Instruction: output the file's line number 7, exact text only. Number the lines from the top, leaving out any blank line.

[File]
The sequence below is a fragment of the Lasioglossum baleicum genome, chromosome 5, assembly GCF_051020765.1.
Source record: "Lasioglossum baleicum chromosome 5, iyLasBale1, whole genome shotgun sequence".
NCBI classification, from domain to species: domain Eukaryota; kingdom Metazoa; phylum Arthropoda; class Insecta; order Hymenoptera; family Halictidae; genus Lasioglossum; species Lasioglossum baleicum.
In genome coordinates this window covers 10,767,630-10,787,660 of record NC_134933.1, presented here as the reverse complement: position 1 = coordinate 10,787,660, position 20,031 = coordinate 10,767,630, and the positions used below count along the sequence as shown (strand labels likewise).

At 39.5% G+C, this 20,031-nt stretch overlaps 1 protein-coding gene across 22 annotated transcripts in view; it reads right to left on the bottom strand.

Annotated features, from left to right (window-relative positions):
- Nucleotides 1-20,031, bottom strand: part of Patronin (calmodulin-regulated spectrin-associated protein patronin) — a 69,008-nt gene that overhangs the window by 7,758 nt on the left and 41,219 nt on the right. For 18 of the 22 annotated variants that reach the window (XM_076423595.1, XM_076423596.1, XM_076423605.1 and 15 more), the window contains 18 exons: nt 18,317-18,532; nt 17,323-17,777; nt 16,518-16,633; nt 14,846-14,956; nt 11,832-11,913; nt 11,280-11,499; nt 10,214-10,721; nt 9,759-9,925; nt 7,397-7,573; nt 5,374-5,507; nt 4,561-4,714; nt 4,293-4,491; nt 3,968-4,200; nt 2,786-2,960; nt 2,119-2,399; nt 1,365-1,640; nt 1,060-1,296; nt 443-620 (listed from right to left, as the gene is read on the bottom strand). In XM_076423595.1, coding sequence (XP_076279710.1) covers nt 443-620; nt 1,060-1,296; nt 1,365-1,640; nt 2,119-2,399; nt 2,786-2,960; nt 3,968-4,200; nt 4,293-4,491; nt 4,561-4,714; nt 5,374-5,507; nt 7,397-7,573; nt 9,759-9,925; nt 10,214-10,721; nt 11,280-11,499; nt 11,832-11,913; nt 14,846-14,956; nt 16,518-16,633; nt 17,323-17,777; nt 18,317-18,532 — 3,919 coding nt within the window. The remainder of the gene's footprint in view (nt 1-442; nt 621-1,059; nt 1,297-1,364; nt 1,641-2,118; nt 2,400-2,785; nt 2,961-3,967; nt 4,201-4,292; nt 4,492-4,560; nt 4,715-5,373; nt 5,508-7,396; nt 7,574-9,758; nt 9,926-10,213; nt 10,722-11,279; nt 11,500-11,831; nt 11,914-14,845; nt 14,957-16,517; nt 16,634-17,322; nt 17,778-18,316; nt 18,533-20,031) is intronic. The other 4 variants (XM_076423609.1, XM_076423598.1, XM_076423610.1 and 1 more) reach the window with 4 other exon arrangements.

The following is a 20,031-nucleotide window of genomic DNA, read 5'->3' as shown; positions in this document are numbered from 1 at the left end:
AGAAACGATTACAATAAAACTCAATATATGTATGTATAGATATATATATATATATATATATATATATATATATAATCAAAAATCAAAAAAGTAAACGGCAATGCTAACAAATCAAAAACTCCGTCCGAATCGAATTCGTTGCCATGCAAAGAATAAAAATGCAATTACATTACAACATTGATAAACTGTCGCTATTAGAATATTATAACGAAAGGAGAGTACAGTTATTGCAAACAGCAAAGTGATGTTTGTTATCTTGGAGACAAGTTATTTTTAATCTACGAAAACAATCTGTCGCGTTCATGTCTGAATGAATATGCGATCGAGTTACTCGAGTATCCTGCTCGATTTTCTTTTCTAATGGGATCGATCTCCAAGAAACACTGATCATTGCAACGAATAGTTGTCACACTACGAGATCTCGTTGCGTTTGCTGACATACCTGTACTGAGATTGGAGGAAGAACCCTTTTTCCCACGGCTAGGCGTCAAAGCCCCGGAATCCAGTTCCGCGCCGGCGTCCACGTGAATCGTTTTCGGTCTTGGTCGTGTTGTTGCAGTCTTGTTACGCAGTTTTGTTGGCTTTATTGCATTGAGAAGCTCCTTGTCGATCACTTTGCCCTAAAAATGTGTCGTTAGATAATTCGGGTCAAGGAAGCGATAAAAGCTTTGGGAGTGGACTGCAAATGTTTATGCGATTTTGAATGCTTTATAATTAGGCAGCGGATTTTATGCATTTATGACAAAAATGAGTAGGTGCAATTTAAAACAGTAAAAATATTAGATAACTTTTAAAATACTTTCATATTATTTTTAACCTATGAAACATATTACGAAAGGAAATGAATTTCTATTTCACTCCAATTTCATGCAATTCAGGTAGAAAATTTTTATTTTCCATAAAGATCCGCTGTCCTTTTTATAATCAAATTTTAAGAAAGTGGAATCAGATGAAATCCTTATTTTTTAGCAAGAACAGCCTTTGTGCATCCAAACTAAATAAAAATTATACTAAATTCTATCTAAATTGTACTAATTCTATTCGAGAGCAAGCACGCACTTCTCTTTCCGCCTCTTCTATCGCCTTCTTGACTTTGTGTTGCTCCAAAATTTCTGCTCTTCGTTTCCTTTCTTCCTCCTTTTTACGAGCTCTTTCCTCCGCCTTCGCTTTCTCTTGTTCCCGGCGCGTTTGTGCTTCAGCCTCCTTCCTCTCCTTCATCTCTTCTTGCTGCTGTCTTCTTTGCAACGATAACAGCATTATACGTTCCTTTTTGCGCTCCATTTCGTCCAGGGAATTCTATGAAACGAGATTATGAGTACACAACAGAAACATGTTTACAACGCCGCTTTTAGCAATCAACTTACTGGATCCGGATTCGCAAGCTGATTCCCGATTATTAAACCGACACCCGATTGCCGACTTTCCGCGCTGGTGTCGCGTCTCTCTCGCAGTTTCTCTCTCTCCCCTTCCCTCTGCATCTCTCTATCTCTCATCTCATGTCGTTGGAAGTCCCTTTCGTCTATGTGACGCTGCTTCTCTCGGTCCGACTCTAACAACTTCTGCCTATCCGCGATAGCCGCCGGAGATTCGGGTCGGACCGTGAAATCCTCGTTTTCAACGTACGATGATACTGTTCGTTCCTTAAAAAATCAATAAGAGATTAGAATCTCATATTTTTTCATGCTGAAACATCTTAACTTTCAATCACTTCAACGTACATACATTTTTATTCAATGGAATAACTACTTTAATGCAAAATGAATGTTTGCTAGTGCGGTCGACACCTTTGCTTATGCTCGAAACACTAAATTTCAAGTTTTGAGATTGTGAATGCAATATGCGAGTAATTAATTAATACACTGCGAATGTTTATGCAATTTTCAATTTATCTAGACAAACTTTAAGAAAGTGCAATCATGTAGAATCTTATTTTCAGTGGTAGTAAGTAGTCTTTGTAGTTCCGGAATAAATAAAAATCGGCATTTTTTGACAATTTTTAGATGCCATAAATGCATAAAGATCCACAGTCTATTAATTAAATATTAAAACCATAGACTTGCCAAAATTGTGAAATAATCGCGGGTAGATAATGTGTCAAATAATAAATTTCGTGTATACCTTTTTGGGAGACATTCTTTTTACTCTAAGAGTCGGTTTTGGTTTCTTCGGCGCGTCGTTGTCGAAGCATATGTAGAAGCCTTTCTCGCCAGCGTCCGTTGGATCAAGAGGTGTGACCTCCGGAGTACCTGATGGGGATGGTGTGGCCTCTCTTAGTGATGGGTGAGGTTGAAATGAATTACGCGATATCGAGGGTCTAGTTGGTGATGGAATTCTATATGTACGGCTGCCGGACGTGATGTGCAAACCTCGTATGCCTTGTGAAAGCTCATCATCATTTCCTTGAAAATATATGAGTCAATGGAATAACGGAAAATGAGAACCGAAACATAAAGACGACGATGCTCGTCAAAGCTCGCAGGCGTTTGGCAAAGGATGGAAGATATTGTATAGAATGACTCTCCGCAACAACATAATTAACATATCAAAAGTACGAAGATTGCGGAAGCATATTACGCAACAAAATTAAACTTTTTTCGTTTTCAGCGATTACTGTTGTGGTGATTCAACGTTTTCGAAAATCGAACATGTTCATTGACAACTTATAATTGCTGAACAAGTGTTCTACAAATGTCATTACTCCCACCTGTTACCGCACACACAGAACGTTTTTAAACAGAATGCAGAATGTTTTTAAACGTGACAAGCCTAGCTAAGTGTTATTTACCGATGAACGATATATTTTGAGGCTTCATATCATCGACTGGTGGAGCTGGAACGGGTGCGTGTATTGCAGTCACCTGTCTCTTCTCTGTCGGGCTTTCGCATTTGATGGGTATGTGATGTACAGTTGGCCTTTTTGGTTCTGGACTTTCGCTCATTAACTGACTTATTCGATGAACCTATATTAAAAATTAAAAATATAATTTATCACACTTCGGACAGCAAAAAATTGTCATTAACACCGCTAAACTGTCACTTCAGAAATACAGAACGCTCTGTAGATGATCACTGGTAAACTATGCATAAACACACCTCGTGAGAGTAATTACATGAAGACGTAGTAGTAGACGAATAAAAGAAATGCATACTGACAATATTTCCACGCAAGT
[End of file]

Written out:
- Nucleotides 1-20,031, bottom strand: part of Patronin (calmodulin-regulated spectrin-associated protein patronin) — a 69,008-nt gene that overhangs the window by 7,758 nt on the left and 41,219 nt on the right. For 18 of the 22 annotated variants that reach the window (XM_076423595.1, XM_076423596.1, XM_076423605.1 and 15 more), the window contains 18 exons: nt 18,317-18,532; nt 17,323-17,777; nt 16,518-16,633; nt 14,846-14,956; nt 11,832-11,913; nt 11,280-11,499; nt 10,214-10,721; nt 9,759-9,925; nt 7,397-7,573; nt 5,374-5,507; nt 4,561-4,714; nt 4,293-4,491; nt 3,968-4,200; nt 2,786-2,960; nt 2,119-2,399; nt 1,365-1,640; nt 1,060-1,296; nt 443-620 (listed from right to left, as the gene is read on the bottom strand). In XM_076423595.1, coding sequence (XP_076279710.1) covers nt 443-620; nt 1,060-1,296; nt 1,365-1,640; nt 2,119-2,399; nt 2,786-2,960; nt 3,968-4,200; nt 4,293-4,491; nt 4,561-4,714; nt 5,374-5,507; nt 7,397-7,573; nt 9,759-9,925; nt 10,214-10,721; nt 11,280-11,499; nt 11,832-11,913; nt 14,846-14,956; nt 16,518-16,633; nt 17,323-17,777; nt 18,317-18,532 — 3,919 coding nt within the window. The remainder of the gene's footprint in view (nt 1-442; nt 621-1,059; nt 1,297-1,364; nt 1,641-2,118; nt 2,400-2,785; nt 2,961-3,967; nt 4,201-4,292; nt 4,492-4,560; nt 4,715-5,373; nt 5,508-7,396; nt 7,574-9,758; nt 9,926-10,213; nt 10,722-11,279; nt 11,500-11,831; nt 11,914-14,845; nt 14,957-16,517; nt 16,634-17,322; nt 17,778-18,316; nt 18,533-20,031) is intronic. The other 4 variants (XM_076423609.1, XM_076423598.1, XM_076423610.1 and 1 more) reach the window with 4 other exon arrangements.